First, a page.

Yes, because because the International Confederation of Wizards decrees that all wizards have the right to wands.
American wizards would have the right to carry wands, but not specifically because they are American. Under international wizarding law, wizards worldwide are given this right. The International Confederation of Wizards has guaranteed wizards the right to carry their wands at all times since 1692.
“2 The right to carry a wand at all times was established by the International Confederation of Wizards in 1692, when Muggle persecution was at its height and the wizards were planning their retreat into hiding.”
- Quidditch Through the Ages
So yes, American wizards would have the right to carry a wand, as wizards worldwide do.
Any further laws on American wizards’ wands would be up to MACUSA.
MACUSA didn’t interact with the No-Maj government, and it’s highly unlikely they’d consider a Muggle law on guns to mean they must allow all wizards the right to wands. MACUSA was entirely separate from the No-Maj government, and likely wouldn’t consider certain laws applicable to the wizarding community. Owning a wand is very different to owning a gun, and they’d be more interested in controlling wands, since wizards misusing them could break the Statute of Secrecy.
In the Old World, there had always been a degree of covert cooperation and communication between No-Maj governments and their magical counterparts. In America, MACUSA acted totally independently of the No-Maj government.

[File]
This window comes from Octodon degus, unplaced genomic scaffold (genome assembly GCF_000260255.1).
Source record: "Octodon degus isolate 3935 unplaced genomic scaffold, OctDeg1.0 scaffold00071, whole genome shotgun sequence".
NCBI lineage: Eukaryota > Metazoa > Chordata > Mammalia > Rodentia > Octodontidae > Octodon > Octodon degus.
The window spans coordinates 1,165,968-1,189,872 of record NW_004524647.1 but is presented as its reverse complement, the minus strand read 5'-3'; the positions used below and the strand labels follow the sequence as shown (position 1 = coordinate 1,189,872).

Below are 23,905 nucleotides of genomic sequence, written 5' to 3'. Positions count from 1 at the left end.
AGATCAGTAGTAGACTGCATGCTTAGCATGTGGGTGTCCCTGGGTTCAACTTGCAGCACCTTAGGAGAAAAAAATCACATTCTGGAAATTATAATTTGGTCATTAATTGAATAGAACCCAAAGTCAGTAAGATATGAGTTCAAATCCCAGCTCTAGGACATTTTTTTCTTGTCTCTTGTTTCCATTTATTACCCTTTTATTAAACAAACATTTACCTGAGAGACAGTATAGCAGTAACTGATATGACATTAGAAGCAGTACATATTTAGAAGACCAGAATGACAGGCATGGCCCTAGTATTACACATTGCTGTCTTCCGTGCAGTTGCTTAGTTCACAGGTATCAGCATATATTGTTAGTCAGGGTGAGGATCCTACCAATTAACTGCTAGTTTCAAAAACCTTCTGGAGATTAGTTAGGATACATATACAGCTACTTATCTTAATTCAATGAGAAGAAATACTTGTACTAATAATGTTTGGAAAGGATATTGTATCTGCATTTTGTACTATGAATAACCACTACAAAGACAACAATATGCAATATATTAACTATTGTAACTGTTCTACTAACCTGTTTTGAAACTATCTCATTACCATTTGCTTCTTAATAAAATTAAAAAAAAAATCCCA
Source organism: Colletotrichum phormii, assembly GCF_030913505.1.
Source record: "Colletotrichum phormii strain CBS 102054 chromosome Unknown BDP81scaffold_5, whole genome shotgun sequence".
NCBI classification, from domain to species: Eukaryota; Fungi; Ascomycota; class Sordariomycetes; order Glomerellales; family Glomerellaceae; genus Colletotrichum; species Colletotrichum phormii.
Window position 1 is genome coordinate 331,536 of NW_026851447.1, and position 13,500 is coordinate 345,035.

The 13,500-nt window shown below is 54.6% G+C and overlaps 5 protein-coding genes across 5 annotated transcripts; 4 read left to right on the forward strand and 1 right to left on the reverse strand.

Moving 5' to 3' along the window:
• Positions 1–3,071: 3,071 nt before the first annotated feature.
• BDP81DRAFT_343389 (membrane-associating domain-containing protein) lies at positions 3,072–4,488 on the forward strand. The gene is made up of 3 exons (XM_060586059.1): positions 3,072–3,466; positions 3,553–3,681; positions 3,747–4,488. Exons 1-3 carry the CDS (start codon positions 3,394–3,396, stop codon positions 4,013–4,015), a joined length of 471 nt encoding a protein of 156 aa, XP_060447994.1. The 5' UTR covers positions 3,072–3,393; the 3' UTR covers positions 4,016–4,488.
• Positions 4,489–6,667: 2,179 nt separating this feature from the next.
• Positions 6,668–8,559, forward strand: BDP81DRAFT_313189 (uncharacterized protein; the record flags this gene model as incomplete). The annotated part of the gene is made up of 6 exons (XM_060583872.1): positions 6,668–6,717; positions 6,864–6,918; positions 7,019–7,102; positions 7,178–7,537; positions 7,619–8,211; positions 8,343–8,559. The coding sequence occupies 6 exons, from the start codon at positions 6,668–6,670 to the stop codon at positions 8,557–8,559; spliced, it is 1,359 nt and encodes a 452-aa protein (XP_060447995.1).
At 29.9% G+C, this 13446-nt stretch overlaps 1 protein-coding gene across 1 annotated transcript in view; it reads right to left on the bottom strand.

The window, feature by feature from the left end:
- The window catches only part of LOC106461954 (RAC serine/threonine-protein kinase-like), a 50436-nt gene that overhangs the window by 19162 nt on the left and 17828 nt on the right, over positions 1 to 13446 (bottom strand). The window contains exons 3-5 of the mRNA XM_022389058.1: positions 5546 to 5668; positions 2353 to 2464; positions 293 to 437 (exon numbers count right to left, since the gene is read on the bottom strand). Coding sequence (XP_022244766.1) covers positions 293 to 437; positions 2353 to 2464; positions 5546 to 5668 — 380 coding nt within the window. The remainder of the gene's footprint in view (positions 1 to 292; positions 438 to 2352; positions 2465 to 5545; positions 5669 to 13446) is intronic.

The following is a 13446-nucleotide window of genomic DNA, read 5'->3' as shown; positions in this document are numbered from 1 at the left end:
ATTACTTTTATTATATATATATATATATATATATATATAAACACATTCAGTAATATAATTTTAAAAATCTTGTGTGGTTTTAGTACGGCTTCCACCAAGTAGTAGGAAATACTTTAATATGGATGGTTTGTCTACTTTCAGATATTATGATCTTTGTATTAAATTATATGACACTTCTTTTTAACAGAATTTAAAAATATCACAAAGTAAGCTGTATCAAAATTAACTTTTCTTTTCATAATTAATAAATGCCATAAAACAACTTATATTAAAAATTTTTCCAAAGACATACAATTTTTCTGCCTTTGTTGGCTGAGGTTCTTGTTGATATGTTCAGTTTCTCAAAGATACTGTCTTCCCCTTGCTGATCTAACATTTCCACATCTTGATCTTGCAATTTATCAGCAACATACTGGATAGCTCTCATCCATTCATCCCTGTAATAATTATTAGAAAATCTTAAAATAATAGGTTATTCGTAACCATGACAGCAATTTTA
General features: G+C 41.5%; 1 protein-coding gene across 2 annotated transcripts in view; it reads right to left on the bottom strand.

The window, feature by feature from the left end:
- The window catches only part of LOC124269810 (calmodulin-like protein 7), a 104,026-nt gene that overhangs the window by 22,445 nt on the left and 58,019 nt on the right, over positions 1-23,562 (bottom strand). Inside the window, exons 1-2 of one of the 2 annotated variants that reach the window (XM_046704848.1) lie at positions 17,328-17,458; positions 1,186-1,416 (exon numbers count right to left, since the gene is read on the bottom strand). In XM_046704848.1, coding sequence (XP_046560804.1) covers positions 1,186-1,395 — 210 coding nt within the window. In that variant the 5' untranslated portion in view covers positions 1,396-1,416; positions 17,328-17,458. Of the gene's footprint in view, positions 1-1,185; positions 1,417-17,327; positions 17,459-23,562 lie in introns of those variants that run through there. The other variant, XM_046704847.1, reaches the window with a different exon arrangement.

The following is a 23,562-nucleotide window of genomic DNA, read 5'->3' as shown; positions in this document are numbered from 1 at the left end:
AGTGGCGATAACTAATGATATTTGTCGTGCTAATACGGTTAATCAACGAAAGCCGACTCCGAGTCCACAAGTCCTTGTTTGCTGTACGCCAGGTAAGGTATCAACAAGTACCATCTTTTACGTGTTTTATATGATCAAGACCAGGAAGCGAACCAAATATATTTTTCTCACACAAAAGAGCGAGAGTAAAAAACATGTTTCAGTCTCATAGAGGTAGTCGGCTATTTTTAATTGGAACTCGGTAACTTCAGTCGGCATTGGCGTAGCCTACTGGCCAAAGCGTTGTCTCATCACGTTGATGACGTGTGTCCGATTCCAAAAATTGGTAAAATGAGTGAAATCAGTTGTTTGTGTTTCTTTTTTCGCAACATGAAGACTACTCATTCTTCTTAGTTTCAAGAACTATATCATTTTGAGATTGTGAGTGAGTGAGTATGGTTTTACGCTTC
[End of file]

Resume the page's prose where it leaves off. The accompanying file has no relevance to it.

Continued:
- Rappaport’s Law, History of Magic in North America (Pottermore)
The Second Amendment would therefore have no bearing on MACUSA, and would have no effect on American wizards’ rights to own wands. It’s a different situation controlled by a different body.
American wizards need wand permits - which may be revocable.
Wand ownership was actually more restricted in America. All wizards were required by law to have a wand permit. Presumably, if they don’t have one, it’ll be illegal for them to own and use a wand. In addition, it seems likely that their wand permit could be revoked if MACUSA considered them to be misusing their wand. Wand ownership doesn’t seem to be considered a right by MACUSA.
Legislation introduced at the end of the nineteenth century meant that every member of the magical community in America was required to carry a ‘wand permit’, a measure that was intended to keep tabs on all magical activity and identify the perpetrators by their wands.
- 1920s Wizarding America, History of Magic in North America (Pottermore)
MACUSA seems to control wands much more than the British Ministry of Magic, and owning and using a wand seems to be treated more as an earned privilege (that can be revoked) than a right.